Microsoft buys Activision Blizzard for $68.7 billion. The deal gives Microsoft access to blockbuster games such as “Call of Duty” and ”Candy Crush,” while providing building blocks for the metaverse, or a virtual environment. The announcement also comes as Activision is in turmoil over allegations of misconduct and unequal pay.


AT&T and Verizon to delay launch of 5G wireless service near airports. The nation’s largest airlines said the service would interfere with aircraft technology and cause massive flight disruptions. The decision arrived Tuesday as the Biden administration tried to broker a settlement between the telecom companies and the airlines.

The bankruptcy auction of ‘The One’ mega-mansion is delayed in hopes of finding buyers. The online bankruptcy auction is now scheduled for Feb. 28 to March 3, and the transaction’s closing, which is subject to court approval, is set for March 21.


The Dodgers promote fast-ascending executive Brandon Gomes to general manager. A former pitcher with the Tampa Bay Rays who joined the Dodgers after his retirement as a player in 2016, Gomes has risen quickly through the club’s front office. He moved from pitching coordinator in 2017 to director of player development in 2018 to vice president and assistant general manager the last three seasons.

First look at NFL divisional playoffs: Rams seek repeat against Tom Brady and the Buccaneers. The Rams are looking to become the second consecutive team to win the Super Bowl in their home stadium. A year ago, the Tampa Bay Buccaneers made NFL history by doing that, and now the Rams have to get through them and Brady to keep their hopes alive.

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Does declining school enrollment spell disaster? That argument doesn’t add up. It doesn’t make sense to deny per-pupil funding for the days when students aren’t in class. The schools’ expenses don’t go down those days; they can’t reduce staffing or rent out space on campus because a student misses three weeks of the school year.


Shame on SoCal leaders for backing a ballot measure to roll back housing fixes. Senate Bill 9 lets property owners construct duplexes, and in some cases four units, in most single-family-home neighborhoods. For many politicians and homeowners, the measure amounted to defiling the vaunted single-family neighborhood. And opponents were determined to find a way to get rid of it.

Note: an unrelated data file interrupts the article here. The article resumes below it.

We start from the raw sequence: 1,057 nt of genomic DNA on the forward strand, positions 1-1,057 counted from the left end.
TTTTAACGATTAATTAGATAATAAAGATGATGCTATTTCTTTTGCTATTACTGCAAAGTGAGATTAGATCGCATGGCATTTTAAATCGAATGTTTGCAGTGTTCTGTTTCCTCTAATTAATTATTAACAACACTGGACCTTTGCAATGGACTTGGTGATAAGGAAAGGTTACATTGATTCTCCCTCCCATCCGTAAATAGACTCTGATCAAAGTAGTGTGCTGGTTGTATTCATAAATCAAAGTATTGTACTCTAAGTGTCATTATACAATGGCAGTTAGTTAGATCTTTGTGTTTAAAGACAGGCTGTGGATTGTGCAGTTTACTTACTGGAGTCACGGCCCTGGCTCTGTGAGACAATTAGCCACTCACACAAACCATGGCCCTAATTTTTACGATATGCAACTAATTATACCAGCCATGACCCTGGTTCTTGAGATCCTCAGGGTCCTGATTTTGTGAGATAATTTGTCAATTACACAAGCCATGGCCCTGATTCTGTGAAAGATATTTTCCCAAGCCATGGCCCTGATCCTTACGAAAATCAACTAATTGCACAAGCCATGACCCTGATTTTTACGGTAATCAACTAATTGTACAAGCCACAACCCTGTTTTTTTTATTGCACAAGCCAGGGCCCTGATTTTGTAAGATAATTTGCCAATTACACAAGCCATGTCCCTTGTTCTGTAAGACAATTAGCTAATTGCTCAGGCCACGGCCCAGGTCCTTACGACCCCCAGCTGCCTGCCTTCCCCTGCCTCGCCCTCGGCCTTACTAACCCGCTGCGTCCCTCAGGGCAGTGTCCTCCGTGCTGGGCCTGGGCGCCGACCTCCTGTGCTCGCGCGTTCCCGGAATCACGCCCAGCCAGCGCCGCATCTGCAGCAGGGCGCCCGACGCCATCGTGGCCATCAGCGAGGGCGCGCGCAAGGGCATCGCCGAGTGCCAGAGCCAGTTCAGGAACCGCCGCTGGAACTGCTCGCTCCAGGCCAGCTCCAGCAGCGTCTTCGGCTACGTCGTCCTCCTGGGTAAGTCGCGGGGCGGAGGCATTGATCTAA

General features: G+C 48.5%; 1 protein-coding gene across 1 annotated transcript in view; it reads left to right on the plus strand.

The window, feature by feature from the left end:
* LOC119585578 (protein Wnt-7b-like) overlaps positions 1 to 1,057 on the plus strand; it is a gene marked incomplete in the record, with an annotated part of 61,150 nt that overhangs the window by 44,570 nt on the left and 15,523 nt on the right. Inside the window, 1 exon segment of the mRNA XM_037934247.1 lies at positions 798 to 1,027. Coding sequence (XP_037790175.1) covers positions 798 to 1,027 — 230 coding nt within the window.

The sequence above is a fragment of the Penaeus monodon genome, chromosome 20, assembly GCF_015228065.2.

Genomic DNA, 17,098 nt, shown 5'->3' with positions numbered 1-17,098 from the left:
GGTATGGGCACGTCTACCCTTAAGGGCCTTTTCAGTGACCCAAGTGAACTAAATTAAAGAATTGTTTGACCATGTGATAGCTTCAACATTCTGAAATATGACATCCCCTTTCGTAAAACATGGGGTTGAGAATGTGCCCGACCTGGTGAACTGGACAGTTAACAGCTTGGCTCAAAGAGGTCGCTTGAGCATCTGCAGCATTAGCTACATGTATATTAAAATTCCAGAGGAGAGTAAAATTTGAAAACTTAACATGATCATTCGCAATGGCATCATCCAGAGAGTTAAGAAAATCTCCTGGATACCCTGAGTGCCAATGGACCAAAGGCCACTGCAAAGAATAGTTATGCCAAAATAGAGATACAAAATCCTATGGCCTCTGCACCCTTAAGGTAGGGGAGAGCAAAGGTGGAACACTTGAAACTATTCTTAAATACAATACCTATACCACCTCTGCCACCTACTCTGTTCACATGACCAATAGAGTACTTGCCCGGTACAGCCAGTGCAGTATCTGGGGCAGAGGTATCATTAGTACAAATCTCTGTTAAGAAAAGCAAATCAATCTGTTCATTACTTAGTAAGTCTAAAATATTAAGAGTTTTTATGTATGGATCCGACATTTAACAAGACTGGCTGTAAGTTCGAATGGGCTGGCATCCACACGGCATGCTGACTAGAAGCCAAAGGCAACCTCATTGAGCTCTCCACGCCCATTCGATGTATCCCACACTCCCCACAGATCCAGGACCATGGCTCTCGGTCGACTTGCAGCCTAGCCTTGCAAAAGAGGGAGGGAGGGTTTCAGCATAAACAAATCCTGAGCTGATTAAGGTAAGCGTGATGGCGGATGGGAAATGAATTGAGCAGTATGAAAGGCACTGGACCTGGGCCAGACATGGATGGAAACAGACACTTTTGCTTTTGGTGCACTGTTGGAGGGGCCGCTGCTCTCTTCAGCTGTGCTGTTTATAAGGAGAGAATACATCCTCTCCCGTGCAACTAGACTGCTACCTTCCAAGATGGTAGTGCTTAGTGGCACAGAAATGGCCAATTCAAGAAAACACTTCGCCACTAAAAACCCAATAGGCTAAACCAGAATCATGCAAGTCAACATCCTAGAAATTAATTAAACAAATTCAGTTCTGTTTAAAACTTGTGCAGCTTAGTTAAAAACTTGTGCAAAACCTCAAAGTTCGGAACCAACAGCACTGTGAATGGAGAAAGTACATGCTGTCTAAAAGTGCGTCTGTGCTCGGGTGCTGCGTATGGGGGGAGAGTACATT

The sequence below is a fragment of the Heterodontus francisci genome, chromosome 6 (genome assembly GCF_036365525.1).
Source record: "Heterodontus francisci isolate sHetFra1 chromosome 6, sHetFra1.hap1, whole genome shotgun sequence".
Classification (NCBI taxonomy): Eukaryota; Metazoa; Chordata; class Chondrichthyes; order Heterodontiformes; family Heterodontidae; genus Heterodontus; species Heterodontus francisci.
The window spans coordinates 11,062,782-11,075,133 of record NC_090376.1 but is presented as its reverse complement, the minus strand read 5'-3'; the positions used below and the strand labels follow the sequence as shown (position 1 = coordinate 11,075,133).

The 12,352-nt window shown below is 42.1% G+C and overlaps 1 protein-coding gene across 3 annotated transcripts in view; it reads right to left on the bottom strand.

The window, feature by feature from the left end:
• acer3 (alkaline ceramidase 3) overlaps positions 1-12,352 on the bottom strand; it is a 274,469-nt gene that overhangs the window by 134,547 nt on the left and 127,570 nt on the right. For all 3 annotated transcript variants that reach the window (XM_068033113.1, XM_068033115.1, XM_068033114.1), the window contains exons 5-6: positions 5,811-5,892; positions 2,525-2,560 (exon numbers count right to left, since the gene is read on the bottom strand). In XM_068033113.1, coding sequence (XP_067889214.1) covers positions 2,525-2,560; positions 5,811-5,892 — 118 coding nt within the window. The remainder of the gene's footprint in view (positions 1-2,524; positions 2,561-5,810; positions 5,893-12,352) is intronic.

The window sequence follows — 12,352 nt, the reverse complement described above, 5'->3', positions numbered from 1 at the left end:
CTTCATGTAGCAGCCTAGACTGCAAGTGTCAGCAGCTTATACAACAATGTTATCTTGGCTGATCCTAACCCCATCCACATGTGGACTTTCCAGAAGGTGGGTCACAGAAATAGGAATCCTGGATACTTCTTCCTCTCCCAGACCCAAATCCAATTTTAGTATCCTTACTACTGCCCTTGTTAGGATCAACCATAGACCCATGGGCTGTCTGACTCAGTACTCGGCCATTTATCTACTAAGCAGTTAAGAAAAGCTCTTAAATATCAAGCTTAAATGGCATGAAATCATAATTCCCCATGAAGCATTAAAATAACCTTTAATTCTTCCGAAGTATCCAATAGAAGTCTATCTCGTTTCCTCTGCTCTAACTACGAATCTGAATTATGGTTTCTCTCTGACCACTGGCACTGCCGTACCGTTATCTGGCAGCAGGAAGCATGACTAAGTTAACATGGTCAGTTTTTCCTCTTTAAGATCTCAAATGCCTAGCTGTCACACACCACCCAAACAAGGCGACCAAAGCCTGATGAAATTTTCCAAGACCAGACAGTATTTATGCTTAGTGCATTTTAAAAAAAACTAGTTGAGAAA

Paradise pajaro manzanita
(Lively Scout)

What’s your sign? What’s your California native plant? The Times’ greenery guru Lisa Boone has paired favorite plants with the signs of the zodiac because in difficult times, she writes, “we tend to look to the stars.”

Born today? Then you’re Capricorn: “You are disciplined and expect the same of plants. You prefer plants that show structure. So try the paradise pajaro manzanita, a bold evergreen with dramatic dark red bark with white, pink and startling red flowers. As one of the more practical signs, you will appreciate that its shredding bark is used by birds as nesting material.”


Baseball players whoop it up on the playing field.
The thrill of it all: Sandy Koufax and catcher John Roseboro celebrate on Oct. 6, 1963, after Los Angeles beat the Yankees 2-1 to take the World Series in four straight games.
(Associated Press)

Fifty years ago today, Sandy Koufax became the youngest player ever elected to the Baseball Hall of Fame. The Times reported: “The former Dodger southpaw also received more votes than any player in the 40 years of balloting by the Baseball Writers Assn. of America.”


Koufax was a three-time Cy Young Award winner. In 1963, ’65 and ’66, he led the Dodgers to the National League pennant, with World Series wins in 1963 and 1965. He told The Times in 1972 that, as a professional baseball player, the Hall of Fame election was “the greatest honor that can come to you. But I can’t say it’s my greatest thrill. The thrills come while you’re playing.”

We appreciate that you took the time to read Today’s Headlines! Comments or ideas? Feel free to drop us a note at — Elvia Limón, Laura Blasey and Amy Hubbard